Although the chart does indeed appear to show a clear example of a “fiduciary media”-based boom, that boom occurs, not in the years leading to the Great Depression, but in those leading to the previous sharp but short-lived recession of 1920-21. Between the end of the war and the start of that recession the percentage of gold cover for the total money stock declined from almost 17.5 percent to less than 11.5 percent. The chart also shows how that decline was largely driven by Federal Reserve lending, which increased tenfold during the same period, from under $300 million to over $3 billion.

There’s no similarly clear evidence, on the other hand, of a fiduciary-media boom during the mid-to- late 1920s. After the ‘20-‘21 crisis, the gold cover percentage quickly recovered from its post-war decline. By May 1924 it had risen above 18 percent, a level exceeding its wartime peak. From there it declined, rose slightly, and declined again, to a not remarkably low nadir, in December 1928, of 14.6 percent, from which it proceeded to rise again until Black Tuesday. Finally, were one bold enough to venture that the modest decline of the gold cover percentage between May 1924 and December 1928 contributed importantly to an unsustainable boom, one would once again have to blame much of that decline on a substantial increase in Federal Reserve credit, the quantity of which doubled during the period in question, rather than on any fall in commercial bank reserve ratios.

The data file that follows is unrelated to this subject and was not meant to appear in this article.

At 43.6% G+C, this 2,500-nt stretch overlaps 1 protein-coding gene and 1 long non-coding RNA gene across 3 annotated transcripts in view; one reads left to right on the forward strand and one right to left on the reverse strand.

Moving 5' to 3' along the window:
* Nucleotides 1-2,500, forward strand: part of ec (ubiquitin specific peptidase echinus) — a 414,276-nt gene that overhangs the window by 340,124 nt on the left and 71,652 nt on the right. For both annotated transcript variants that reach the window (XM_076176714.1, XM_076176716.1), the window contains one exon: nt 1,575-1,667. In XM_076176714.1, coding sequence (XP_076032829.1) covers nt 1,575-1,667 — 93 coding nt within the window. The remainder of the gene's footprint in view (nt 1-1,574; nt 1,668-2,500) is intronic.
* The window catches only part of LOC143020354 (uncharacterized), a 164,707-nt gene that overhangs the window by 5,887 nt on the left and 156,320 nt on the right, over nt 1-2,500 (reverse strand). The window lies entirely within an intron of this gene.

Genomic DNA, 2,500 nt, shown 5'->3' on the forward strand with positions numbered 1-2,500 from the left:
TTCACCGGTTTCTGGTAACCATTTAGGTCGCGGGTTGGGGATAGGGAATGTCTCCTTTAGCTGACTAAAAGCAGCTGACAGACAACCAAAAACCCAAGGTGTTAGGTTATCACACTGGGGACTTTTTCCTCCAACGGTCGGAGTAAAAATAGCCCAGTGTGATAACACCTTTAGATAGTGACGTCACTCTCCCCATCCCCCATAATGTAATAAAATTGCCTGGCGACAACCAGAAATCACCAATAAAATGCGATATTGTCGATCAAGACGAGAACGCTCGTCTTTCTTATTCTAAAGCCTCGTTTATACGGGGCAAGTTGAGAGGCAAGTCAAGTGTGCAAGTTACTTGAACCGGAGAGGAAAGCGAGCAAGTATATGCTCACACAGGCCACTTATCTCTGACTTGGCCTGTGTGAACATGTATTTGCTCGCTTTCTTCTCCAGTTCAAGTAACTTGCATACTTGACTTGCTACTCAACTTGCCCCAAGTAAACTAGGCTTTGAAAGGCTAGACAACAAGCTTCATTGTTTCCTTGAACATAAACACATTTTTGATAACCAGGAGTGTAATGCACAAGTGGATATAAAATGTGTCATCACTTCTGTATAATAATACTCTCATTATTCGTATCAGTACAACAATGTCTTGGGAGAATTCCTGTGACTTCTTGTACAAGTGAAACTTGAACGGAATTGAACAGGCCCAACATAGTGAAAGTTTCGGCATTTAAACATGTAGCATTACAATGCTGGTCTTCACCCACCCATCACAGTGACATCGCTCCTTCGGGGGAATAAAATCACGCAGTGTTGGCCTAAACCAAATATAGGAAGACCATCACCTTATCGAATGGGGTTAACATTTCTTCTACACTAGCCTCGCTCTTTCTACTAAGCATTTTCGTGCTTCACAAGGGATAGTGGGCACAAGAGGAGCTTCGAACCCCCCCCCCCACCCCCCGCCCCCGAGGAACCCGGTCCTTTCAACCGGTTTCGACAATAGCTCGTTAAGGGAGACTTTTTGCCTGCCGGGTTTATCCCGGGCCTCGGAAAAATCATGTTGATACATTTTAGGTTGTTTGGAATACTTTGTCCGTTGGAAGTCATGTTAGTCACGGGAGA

And what about the post-2001 subprime mortgage boom? Here the evidence is perfectly clear: the boom had nothing to do with growth in the supply of fiduciary media, as that term is conventionally defined. Another FRED chart should settle any doubts:

Remarkably, far from having been fueled by an increased in bank demand deposits unmatched by a corresponding increase in bank reserves, the great boom of the noughts did not even involve any substantial growth in the absolutely quantity of demand deposits, which for the most part fluctuated within the narrow range of $300 billion to $350 billion. (The series for “checkable” deposits behaves almost identically.) As for the percentage of demand deposits covered by bank reserves, including both vault cash and reserve balances at the Fed, instead of declining, it shows a distinct upward trend.